Although ample vitamin D is a must in order for your body to run as it should, it is one of the most common nutrients of concern out there. With 41% of American adults meeting the criteria for clinical insufficiency, and an alarming 93-plus% failing to consume just 400 IU of vitamin D per day, it’s possible you may need more of the sunshine vitamin yourself.*
You see, research suggests we need a minimum of 3,000 IU vitamin D3 (which is the body’s preferred form) per day to achieve a total serum 25-hydroxyvitamin D—also known as 25(OH)D, the clinical biomarker measure of whole-body vitamin D status—of 30 ng/ml. That’s a whole lot more than the 400 IU per day the average person gets! Given that, it’s no surprise that 29% of American adults are straight-up deficient in D. Mind you, that stat considers diet and sun, too.
Thing is, even that 30 ng/ml benchmark is really the bare minimum (because it’s the cutoff for clinical vitamin D insufficiency), which not the ideal. “As an endocrinologist, I know that achieving optimal serum 25(OH)D levels in the 50+ ng/ml range is imperative for immune health, bone health, and more,” says board-certified endocrinologist Brittany Henderson, M.D.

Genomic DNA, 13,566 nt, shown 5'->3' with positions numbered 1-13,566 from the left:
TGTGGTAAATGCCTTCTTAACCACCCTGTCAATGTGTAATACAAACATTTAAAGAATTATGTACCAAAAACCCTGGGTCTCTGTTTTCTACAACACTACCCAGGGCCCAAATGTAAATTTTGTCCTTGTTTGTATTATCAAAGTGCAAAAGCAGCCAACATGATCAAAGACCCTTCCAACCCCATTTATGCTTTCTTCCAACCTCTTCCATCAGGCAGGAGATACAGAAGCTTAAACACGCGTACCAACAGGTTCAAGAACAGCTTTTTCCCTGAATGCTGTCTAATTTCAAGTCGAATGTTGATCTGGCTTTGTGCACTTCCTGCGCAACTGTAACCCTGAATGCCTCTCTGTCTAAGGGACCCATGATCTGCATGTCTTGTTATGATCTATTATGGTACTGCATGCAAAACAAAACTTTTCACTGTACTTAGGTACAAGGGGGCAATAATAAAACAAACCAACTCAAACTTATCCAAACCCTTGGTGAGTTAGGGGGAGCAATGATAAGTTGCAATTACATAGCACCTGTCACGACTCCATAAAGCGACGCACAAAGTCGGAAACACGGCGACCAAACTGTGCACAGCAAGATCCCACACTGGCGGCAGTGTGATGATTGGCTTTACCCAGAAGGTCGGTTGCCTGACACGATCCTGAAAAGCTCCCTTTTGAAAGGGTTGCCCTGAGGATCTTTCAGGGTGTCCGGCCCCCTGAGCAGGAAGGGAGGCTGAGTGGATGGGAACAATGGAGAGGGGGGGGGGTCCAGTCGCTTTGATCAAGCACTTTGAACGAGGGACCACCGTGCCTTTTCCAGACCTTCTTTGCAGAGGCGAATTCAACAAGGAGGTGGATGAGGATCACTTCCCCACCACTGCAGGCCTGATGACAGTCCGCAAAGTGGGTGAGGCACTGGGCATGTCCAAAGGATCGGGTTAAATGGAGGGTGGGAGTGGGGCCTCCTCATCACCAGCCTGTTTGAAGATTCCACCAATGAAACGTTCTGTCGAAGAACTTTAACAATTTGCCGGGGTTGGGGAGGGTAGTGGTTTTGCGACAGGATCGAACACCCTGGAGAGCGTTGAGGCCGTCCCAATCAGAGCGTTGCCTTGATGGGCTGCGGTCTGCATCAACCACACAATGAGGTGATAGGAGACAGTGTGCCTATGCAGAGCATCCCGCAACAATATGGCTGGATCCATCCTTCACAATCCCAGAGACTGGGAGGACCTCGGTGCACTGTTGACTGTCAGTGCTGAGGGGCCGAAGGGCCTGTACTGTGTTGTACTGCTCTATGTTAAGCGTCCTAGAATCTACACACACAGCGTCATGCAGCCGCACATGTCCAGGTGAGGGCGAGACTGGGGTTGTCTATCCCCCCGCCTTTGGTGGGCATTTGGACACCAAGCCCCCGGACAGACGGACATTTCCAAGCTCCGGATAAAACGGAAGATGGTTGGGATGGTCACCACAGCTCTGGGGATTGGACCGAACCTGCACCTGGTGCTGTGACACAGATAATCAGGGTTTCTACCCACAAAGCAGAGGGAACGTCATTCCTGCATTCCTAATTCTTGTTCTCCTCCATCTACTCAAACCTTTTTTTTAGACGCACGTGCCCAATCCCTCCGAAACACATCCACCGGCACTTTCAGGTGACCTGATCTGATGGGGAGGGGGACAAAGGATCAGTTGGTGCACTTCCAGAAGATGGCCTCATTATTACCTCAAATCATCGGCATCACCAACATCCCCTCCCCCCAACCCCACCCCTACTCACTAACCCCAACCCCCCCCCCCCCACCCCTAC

Basically, we’re not in a good place with the sunshine vitamin—and don’t let the fact that vitamin D deficiency is so common fool you into thinking it’s not a really big deal. In fact, deficiency can cause quite a long list of annoying and serious issues. So, let’s break down everything you need to know about vitamin D deficiency, including the tell-tale signs to look out for, plus what you can do to get your levels back into a healthy place.